One in eight infections end in persistent covid

Once the “acute phase” of the pandemic has passed, the persistent covid continues to be the big problem facing a humanity that has been massively exposed to a new pathogen full of unknowns. The international consensus defines persistent covid as a set ofsymptoms that last at least 2 months and cannot be explained by an alternative diagnosis” to that of having suffered from the new coronavirus, including childhood.

Now a Dutch team has released a comprehensive revised compilation of the most reported persistent covid symptoms among those who suffered from the disease between March 2020 and April 2021. Over this period they have seen that up to 12.7 % of people who contracted the disease during this period had at least one compatible symptom. Coronavirus sequelae (such as pulmonary fibrosis) must be distinguished from persistent (less specific) covid. A quarter have one of two things.

Specifically, they suffered from persistent covid until Eight months then as: fatigue, chest or respiratory pain, muscle or skeletal pain, tingling, chills and loss of taste or smell. The so-called “brain fog” or headaches also appear. Of course, the majority report seeing their persistent covid symptoms stabilize after three months, even if a good part of them do not recover from it, even if they do not progress,

21% had a persistent COVID symptom that they did not have before

The study, conducted by researchers at the University of Groningen (Netherlands), compares data from 4,231 participants who had already been diagnosed with covid and 8,462 uninfected participants. They analyzed twenty clinical manifestations and their intensity.

21.4% had at least one new or more intense symptom three to five months after testing positive for COVID, compared to how they felt before diagnosis. This did not happen as frequently in the control group: 8.7% of uninfected people had persistent covid-like symptoms. This suggests that one in eight covid patients continue to experience long-term symptoms.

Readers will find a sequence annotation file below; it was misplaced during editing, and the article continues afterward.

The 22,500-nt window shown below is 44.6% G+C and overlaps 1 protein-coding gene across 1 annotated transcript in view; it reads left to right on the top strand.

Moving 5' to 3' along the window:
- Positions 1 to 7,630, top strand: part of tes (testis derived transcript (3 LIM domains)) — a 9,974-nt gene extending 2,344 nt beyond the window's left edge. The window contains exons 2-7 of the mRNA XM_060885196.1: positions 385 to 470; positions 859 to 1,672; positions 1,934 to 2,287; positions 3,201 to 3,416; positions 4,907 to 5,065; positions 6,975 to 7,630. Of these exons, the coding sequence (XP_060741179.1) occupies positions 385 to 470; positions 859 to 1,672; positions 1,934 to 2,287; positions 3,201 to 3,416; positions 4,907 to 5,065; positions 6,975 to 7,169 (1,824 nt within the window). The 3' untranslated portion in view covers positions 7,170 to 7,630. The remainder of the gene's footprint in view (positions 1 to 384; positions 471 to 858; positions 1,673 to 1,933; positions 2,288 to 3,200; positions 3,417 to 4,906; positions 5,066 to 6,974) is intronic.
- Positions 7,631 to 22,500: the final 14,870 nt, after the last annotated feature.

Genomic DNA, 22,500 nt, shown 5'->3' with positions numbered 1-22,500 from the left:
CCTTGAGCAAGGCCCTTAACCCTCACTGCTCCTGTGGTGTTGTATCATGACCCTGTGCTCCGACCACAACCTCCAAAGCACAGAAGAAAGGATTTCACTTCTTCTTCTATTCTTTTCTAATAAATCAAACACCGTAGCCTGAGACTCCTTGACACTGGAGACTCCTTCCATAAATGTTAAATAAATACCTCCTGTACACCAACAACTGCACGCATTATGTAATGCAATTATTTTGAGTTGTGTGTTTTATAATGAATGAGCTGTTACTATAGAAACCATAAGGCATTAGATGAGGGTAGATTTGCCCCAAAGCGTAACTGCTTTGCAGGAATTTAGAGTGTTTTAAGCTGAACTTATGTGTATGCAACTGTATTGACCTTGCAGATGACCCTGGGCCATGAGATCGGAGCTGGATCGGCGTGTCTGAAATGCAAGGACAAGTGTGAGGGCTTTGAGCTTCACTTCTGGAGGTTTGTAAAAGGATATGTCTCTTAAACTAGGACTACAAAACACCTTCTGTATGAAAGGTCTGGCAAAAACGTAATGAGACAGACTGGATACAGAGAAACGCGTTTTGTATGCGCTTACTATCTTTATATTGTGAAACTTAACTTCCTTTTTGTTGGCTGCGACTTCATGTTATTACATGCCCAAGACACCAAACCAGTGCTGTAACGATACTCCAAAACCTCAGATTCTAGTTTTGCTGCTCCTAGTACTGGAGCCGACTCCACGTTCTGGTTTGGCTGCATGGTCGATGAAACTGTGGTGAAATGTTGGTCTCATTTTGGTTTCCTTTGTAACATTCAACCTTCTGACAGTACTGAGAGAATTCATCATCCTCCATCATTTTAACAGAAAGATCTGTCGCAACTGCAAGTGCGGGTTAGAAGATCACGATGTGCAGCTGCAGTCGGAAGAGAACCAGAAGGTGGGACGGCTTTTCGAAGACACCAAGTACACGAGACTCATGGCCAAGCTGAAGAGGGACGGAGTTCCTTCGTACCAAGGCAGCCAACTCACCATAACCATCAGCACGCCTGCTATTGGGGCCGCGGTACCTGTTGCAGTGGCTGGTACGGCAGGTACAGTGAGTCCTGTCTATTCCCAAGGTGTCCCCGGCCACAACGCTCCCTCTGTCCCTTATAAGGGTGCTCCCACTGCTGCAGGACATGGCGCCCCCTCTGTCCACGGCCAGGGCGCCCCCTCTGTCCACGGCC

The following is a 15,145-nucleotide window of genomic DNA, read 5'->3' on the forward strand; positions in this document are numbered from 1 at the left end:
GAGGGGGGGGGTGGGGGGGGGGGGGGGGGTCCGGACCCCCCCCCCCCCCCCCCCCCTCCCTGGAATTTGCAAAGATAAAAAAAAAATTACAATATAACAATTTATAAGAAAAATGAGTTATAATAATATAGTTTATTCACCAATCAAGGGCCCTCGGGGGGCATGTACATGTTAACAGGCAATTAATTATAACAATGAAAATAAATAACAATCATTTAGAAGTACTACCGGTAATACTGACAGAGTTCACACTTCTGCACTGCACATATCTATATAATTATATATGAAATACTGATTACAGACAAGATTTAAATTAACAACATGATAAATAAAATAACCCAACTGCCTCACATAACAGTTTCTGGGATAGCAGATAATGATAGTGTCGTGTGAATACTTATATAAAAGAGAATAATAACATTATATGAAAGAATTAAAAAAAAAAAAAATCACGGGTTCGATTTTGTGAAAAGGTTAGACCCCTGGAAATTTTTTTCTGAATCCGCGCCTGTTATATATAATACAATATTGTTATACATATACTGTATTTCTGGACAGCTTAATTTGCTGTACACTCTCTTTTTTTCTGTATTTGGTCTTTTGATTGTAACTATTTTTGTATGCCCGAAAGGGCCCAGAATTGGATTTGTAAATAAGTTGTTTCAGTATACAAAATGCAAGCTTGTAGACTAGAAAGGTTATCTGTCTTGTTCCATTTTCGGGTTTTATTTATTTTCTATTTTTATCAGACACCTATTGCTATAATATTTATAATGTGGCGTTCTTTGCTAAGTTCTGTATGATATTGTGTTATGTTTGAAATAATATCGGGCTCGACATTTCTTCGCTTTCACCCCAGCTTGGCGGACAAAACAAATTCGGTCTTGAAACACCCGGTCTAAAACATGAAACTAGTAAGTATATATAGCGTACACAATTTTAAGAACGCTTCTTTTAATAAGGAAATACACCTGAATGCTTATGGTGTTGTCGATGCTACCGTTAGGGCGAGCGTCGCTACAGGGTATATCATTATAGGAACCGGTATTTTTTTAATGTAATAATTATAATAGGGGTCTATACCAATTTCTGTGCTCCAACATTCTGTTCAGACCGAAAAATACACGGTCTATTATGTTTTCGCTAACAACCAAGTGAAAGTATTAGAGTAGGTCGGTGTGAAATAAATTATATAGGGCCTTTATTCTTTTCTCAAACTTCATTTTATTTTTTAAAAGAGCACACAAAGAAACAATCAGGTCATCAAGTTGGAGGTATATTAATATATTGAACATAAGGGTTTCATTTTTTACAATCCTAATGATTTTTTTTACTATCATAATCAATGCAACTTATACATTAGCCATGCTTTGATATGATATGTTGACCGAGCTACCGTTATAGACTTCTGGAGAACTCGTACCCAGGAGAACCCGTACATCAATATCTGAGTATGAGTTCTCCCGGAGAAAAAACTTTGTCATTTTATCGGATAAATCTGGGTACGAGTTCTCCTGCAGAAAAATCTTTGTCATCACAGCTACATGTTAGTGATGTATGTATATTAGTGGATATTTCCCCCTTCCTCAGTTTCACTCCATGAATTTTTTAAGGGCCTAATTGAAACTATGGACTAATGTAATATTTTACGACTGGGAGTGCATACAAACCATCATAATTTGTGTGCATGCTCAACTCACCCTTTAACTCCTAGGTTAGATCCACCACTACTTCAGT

“Data reporting the magnitude and extent of long-term symptoms experienced by some patients after COVID-19 illness are urgently needed,” said Judith Rosmalen (University of Groningen) and lead author of the study. “Most previous research on persistent COVID has not looked at the frequency of these symptoms in people who have not been diagnosed with COVID or looked at individual patient symptoms prior to diagnosis.”

In agreement with other studies

In Spain, the cyberpostcovid project (ISCIII) focuses on symptoms that do not resolve three months after infection. In Spain, the most frequent are usually systemic (very general), neurocognitive (such as brain fog), cardiorespiratory, musculoskeletal, neuromuscular, psychological and psychiatric. In this case, an exhaustive count has not been carried out, as in the Netherlands, but tables and definitions are compiled.

The Dutch authors recognize the limitations of the study. He had only been infected with the original and alpha variants. On the other hand, there are so many asymptomatic people that the presence of covid in this study may be underestimated (there may also not be as many people with persistent covid, since people who were never correctly diagnosed were able to enter the control group).

On the other hand, most of the data was collected before the vaccination campaign. The sample of the cattle population was too small to be analyzed. There are conflicting studies on whether or not vaccination can alleviate symptoms of persistent covid.

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